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New Customers Save $30* with code OCTNEW30

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Haras de Pirque Estate Carmenere 2010

Carmenere from Chile
Ships Tue, Oct 24
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Winemaker Notes

Dark violet color with ruby reflections. The nose is rich, with aromas of black fruits, like blackcurrants, blended with typical Carmenere spice characteristics. Perfectly balanced on the palate with tannins that are smooth and soft.

Blend: 85% Carmenere and 15% Cabernet Sauvignon

Critical Acclaim

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Haras de Pirque

Haras de Pirque

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Haras de Pirque, , South America
Haras de Pirque
A partnership between the Matte family of Chile and the Antinori family of Italy, Haras produces a variety of exceptional wines from its 1480-acre estate and winery in Chile's Upper Maipo Valley. Home to a legendary thoroughbred breeding farm, Haras is committed to creating an ideal environment for both wine grapes and young horses, and is a leader among South American wineries in implementing sustainable and organic viticultural and winemaking practices.

Central Coast

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The largest and perhaps most varied of California’s wine-growing regions, the Central Coast produces the majority of the state's wine. The sprawling district covers most of the vineyard land between San Francisco and Santa Barbara from the coast inland nearly all the way to the Central Valley. Encompassing an extremely diverse array of climates, soil types, and wine styles, it contains many smaller sub-AVAs, including Monterey, Paso Robles, Santa Ynez Valley, Santa Maria Valley, and Santa Cruz Mountains.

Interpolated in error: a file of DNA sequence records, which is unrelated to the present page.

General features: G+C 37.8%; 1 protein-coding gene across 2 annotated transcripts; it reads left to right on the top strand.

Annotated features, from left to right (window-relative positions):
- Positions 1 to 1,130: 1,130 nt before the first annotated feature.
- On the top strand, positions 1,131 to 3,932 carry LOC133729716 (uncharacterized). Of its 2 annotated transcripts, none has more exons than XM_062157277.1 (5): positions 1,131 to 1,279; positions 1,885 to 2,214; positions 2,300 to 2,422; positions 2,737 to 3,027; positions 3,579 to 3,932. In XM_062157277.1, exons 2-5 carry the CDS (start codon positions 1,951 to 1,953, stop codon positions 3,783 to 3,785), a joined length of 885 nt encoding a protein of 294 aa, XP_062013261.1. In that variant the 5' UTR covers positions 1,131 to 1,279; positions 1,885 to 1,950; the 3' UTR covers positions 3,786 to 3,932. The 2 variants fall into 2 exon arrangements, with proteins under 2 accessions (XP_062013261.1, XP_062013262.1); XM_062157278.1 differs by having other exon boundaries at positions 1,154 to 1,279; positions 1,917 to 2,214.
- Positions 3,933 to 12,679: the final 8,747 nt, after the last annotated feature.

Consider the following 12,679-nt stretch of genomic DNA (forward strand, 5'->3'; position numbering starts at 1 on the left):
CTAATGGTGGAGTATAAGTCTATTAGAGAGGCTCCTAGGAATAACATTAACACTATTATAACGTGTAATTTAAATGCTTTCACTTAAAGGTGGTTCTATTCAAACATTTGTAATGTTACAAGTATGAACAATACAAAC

Just about every major international grape variety is planted within this vast AVA, from Pinot Noir and Chardonnay to Cabernet Sauvignon and Zinfandel. A significant proportion of the region’s produce is generic, inexpensive bulk wine, but the Central Coast is also home to many small, artisanal wineries crafting unique, high-quality wines, as well as everything in between.

Pinot Noir

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One of the most difficult yet rewarding grapes to grow, Pinot Noir is commonly referred to by winemakers as the “heartbreak grape.” However, the greatest red wines of Burgundy prove that it is unquestionably worth the effort. More reflective than most varieties of the land on which it is grown, Pinot Noir prefers a cool climate, requires low yields to achieve high quality, and demands care in the vineyard and lots of attention in the winery. It is an important component of Champagne and the only variety permitted in red Burgundy. Pinot Noir enjoys immense popularity internationally, most notably in Oregon, California, and New Zealand.

In the Glass

Pinot Noir Is all about red fruit—strawberry, raspberry, and cherry. It is relatively pale in color with soft tannins and lively acidity. It ranges in body from very light to the heavier side of medium, typically landing somewhere in the middle—giving it extensive possibilities for food pairing. With age (of which the best examples can handle an astounding amount), it can develop hauntingly beautiful characteristics of fresh earth, autumn leaves, and truffles.

Perfect Pairings

Pinot’s healthy acidity cuts through the oiliness of pink-fleshed fish like salmon, ocean trout, and tuna. Its mild mannered tannins don’t fight with spicy food, and give it enough structure to pair with all sorts of poultry—chicken, quail, and especially duck. As the namesake wine of Boeuf Bourguignon, it can even match with heavier fare. Pinot Noir is also very vegetarian-friendly—most notably with any dish that features mushrooms.

Sommelier Secret

Pinot Noir is dangerously drinkable, highly addictive, and has a bad habit of emptying the wallet. Look for affordable but still delicious examples from Germany (as Spätburgunder), Italy (as Pinot Nero), Chile, New Zealand, and France’s Loire Valley and Alsace regions.

PIN137940_2010 Item# 114233

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